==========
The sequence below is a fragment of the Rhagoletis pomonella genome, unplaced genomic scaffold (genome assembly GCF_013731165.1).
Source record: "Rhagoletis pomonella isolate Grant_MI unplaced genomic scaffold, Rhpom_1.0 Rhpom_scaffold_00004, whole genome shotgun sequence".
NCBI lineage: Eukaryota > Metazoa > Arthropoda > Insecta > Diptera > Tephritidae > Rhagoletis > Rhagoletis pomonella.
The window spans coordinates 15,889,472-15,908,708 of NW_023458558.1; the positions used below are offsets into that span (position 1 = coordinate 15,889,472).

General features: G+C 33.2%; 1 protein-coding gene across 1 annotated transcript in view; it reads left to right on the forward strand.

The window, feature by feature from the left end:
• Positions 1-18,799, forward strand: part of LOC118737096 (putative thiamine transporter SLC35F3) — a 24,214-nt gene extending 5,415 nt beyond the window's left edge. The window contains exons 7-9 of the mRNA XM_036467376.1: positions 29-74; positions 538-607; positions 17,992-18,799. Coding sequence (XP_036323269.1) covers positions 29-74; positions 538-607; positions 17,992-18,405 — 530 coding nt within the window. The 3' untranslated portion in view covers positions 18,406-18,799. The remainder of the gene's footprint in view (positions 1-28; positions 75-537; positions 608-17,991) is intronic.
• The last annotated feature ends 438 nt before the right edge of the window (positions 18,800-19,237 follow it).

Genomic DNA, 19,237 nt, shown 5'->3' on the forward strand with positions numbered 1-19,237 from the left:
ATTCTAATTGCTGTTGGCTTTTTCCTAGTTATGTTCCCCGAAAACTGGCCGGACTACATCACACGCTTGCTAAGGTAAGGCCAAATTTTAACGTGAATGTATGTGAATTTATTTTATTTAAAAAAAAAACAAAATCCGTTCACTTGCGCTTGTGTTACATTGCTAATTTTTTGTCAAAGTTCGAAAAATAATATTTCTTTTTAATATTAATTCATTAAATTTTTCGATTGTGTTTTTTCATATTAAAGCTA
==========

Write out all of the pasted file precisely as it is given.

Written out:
The sequence below is a fragment of the Rhagoletis pomonella genome, unplaced genomic scaffold (genome assembly GCF_013731165.1).
Source record: "Rhagoletis pomonella isolate Grant_MI unplaced genomic scaffold, Rhpom_1.0 Rhpom_scaffold_00004, whole genome shotgun sequence".
NCBI lineage: Eukaryota > Metazoa > Arthropoda > Insecta > Diptera > Tephritidae > Rhagoletis > Rhagoletis pomonella.
The window spans coordinates 15,889,472-15,908,708 of NW_023458558.1; the positions used below are offsets into that span (position 1 = coordinate 15,889,472).

General features: G+C 33.2%; 1 protein-coding gene across 1 annotated transcript in view; it reads left to right on the forward strand.

The window, feature by feature from the left end:
• Positions 1-18,799, forward strand: part of LOC118737096 (putative thiamine transporter SLC35F3) — a 24,214-nt gene extending 5,415 nt beyond the window's left edge. The window contains exons 7-9 of the mRNA XM_036467376.1: positions 29-74; positions 538-607; positions 17,992-18,799. Coding sequence (XP_036323269.1) covers positions 29-74; positions 538-607; positions 17,992-18,405 — 530 coding nt within the window. The 3' untranslated portion in view covers positions 18,406-18,799. The remainder of the gene's footprint in view (positions 1-28; positions 75-537; positions 608-17,991) is intronic.
• The last annotated feature ends 438 nt before the right edge of the window (positions 18,800-19,237 follow it).

Genomic DNA, 19,237 nt, shown 5'->3' on the forward strand with positions numbered 1-19,237 from the left:
ATTCTAATTGCTGTTGGCTTTTTCCTAGTTATGTTCCCCGAAAACTGGCCGGACTACATCACACGCTTGCTAAGGTAAGGCCAAATTTTAACGTGAATGTATGTGAATTTATTTTATTTAAAAAAAAAACAAAATCCGTTCACTTGCGCTTGTGTTACATTGCTAATTTTTTGTCAAAGTTCGAAAAATAATATTTCTTTTTAATATTAATTCATTAAATTTTTCGATTGTGTTTTTTCATATTAAAGCTA